To be a good corporate citizen, the first step for a successful program is a waste audit, including reviewing how to reduce waste before it happens.
For items you can’t reduce/eliminate or reuse, the next step is setting up a recycling program.
Learn how at https://www.inc.com/guides/2010/04/start-office-recycling-program.html
Reduce waste and improve your company’s environmental footprint
Reducing waste saves money while conserving both natural resources and energy – “waste not, want not”.
Reducing your waste is also a practice that provides positive customer public relations for businesses.
More than just recycling, waste reduction looks for various ways to reduce a company’s environmental footprint. https://content.ces.ncsu.edu/how-your-business-can-cut-costs-by-reducing-wastes
Reduce business travel
Traveling long distances for business meetings has a major environmental impact, not to mention being expensive and time consuming.
Sometimes there is nothing that can replace the impact of a face to face meeting, but with today’s technology a tele- or video conference will often be sufficient. https://www.trondent.com/sustainable-business-travel/
Never litter – and lend a hand by picking up litter when you are out and about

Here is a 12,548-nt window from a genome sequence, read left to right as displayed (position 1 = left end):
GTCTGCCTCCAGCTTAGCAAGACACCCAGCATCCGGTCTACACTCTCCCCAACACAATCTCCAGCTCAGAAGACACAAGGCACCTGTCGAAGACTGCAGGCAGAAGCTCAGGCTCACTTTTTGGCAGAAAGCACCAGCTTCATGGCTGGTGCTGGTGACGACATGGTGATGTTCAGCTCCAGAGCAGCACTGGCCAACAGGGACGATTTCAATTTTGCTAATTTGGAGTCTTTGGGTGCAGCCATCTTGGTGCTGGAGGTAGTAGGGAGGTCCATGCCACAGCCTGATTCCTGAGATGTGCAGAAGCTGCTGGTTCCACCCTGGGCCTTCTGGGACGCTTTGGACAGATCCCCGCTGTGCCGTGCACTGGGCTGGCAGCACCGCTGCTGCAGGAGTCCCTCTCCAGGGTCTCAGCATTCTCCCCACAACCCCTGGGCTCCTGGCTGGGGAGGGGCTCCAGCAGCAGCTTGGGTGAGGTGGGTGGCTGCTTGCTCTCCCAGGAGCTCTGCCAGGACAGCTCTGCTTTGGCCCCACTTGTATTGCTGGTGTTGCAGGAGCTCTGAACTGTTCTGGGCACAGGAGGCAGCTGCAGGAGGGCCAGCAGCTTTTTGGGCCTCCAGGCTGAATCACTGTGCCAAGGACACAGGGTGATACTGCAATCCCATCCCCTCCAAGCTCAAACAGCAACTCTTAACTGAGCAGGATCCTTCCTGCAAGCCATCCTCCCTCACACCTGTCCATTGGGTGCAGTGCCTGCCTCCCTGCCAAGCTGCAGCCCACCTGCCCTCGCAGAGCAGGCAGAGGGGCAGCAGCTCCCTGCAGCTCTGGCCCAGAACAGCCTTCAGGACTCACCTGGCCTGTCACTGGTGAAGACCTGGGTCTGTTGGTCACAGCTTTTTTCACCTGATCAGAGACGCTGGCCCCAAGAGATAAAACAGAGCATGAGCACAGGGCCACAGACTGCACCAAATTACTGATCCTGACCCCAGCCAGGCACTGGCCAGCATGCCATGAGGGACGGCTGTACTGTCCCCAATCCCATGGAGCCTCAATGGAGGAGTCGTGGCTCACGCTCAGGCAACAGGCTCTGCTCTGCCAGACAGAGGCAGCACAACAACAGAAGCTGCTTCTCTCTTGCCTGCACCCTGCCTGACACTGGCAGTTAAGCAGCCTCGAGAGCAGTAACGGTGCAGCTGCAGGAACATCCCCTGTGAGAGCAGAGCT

Litter happens … whether from carelessness, neglect, irresponsibility, or mistakes.
Make a pledge to never litter.
And when you see litter, pick it up if you can.
Research shows that people are less likely to litter if an area is already litter free.
And discourage the use of single use, disposable packaging when possible. https://kab.org/goals/end-littering/
Join community cleanups
Follow the Friends of Indian River on Facebook
Volunteer with the Friends of Indian River and other local environmental organizations
Participate in the activities of city boards and commissions
There are several city boards and commissions, in addition to the CEIC, that deal with environmentally related issues.
These include the Chesapeake Agricultural Advisory Commission, Chesapeake Bay Preservation Area (CPBA) Board , Chesapeake Bicycles/Trails Advisory Committee (BTAC) , and the Stormwater Committee. https://www.cityofchesapeake.net/1204/Boards-Commissions
Make your voice heard at the Planning Commission and City Council
Become an environmental and conservation advocate
As a citizen and a constituent, you have the power to contact your elected officials at the city, state, and federal level about issues that are important to you.
Tools include e-mails, letters, in person meetings, comments at public hearings, and even letters to the editor of local newspapers. https://maineaudubon.org/advocacy/tips-for-effective-citizen-advocacy/
Share the Knowledge/Be a Good Example
Research the candidates running for office and support candidates who best support your goals.
And make sure you register and vote.
If you can’t get to the polls, make sure you apply for an absentee ballot. https://vote.elections.virginia.gov/VoterInformation
Go outside, enjoy nature, and bring a friend – building a love of nature will encourage everyone to protect our Earth
Originally published for Earth Day 2020 - the 50th Anniversary. Now with updated links.